Four Ways Globalization Can Affect Forests

Image by Jeff Parr via Flickr


by | Sep 21, 2017 | FPN Blog

Economic growth is commonly associated with globalization – an economy tends to do better when it trades with others. But it is also commonly associated with deforestation and forest degradation – as consumption levels rise in richer economies, the demand for products and raw materials grow, and more forests are either cut down to extract wood material or converted to a different type of land use, such as agriculture.

But beyond this general narrative, what else do we know about the relationships between economic growth, globalization and forests? And how can this knowledge inform forestry strategic planning and policymaking?

A study on Economic globalization, trade and forest transition – the case of nine Asian [economies] (Li, Liu, Long, De Jong and Youn, 2015) took one step forward in assessing various socioeconomic parameters – population density, planted forest area, import value of forest products, percentage of forest products in total exports, and total export value – and their relationships with forest area, volume and density.

This study was based on the APFNet-funded project: Comparative Analysis of Transitions to Sustainable Forest Management and Rehabilitation (2011 to 2013), which analyzed the progress, drivers and pathways of forest transition – the switch from net forest loss to net forest gain in a given economy – in the Asia-Pacific region.

There are many ways for forest transition to occur. These ‘forest transition pathways’ include state policy influences, economic development and globalization. Understanding the drivers of forest transition can help an economy make better sustainable forest management strategies and policies.

Given that the models used in this study do not represent any single economy, the authors stress that their results should only be loosely interpreted. Nonetheless, the study’s findings present an interesting perspective on the relationship between economic integration and forests. The authors also highlight the need for further research in the future to verify their results.

Here is a summary of what they found:

1. Manufacturing and service exports can prompt forest conservation

Image by Daniel Foster via Flickr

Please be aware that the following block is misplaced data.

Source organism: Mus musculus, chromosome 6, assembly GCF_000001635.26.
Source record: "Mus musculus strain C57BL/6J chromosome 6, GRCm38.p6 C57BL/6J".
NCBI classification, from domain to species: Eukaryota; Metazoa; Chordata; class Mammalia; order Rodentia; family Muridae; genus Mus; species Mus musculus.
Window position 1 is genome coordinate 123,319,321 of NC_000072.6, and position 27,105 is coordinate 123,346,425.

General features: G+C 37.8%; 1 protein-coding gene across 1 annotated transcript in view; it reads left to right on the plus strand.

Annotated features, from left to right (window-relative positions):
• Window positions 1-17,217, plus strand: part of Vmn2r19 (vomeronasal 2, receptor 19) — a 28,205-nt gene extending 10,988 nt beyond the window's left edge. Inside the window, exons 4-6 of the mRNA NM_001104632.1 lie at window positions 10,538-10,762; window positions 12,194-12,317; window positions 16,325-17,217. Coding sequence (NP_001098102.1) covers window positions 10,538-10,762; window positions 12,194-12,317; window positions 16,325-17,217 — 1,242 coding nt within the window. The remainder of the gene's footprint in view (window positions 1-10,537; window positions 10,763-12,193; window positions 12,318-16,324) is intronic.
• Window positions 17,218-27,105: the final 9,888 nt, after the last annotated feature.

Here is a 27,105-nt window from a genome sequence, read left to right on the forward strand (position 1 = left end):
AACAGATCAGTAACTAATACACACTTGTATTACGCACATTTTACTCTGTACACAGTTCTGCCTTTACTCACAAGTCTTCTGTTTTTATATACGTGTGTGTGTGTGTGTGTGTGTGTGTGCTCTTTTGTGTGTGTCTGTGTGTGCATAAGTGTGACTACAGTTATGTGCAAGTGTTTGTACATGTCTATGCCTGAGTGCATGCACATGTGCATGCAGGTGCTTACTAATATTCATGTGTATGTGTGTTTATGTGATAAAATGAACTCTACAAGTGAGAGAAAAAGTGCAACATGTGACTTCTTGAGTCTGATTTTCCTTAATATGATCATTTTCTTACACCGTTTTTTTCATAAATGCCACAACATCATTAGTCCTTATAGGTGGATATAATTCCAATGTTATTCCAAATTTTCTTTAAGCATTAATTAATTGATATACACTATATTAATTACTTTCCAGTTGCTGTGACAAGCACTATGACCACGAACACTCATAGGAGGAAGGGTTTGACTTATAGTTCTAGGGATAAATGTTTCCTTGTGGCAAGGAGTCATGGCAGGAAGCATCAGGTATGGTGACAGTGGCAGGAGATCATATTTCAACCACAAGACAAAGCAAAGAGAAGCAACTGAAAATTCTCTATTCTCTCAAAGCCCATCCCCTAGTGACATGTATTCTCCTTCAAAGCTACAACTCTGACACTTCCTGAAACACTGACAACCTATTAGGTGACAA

Economies that ‘upgrade their export structure’ by shifting away from exporting primary sector products (natural resources) to secondary (manufacturing) and tertiary (services) sector products tend to see an improvement in the condition of their forests. This is also positively linked to the amount of foreign direct investment absorbed in the manufacturing and service sectors.

2. Increase in total exports is generally correlated to increase in forests

Image by Jeff Parr via Flickr

The authors of the study found economies that increase their total export value tend to see an improvement in forest conditions. This is especially true if the fraction of forest products in total exports is low, implying a shift away from exporting primary resources to other manufactured products and/or services.

3. Urban migration can relieve pressures on forests

Image by Kristoffer Trolle via Flickr

Manufacturing and service sector growth creates jobs in cities, which encourages the migration of people from rural to urban areas and decreases the dependence of people on forest resources for livelihood.

4. Richer economies tend to value forest conservation

Image by Loren Kerns via Flickr

As the dependence on forests for livelihood decreases, opportunities for forest conservation open up. Researchers found that economies with a higher GDP per capita tend to have improved forest quality, indicating that shifts in consumption patterns in richer economies are coupled with increased demand for forest conservation. However, richer economies also tend to face reduced forest area and volume, indicating that more efforts on forest expansion are needed in addition to conservation.

While the authors point out that the results of the study should be interpreted carefully when drawing region-wide conclusions, these findings show the importance of understanding and considering how non-forestry sectors of the economy participate in economic globalization, when developing sustainable forest management policies.

How do you feel about globalization and their impacts on your economy’s forests? Let us know your thoughts by commenting below.

About the FPN Blog

The APFNet-led Asia-Pacific Forestry Planning Network (FPN) is an informal knowledge network that aims to strengthen national forestry planning processes in the Asia-Pacific region. The FPN Blog is targeted to network members but policymakers and other forestry practitioners may also find it relevant. For more information, please contact Ms. Alexandra Wu at


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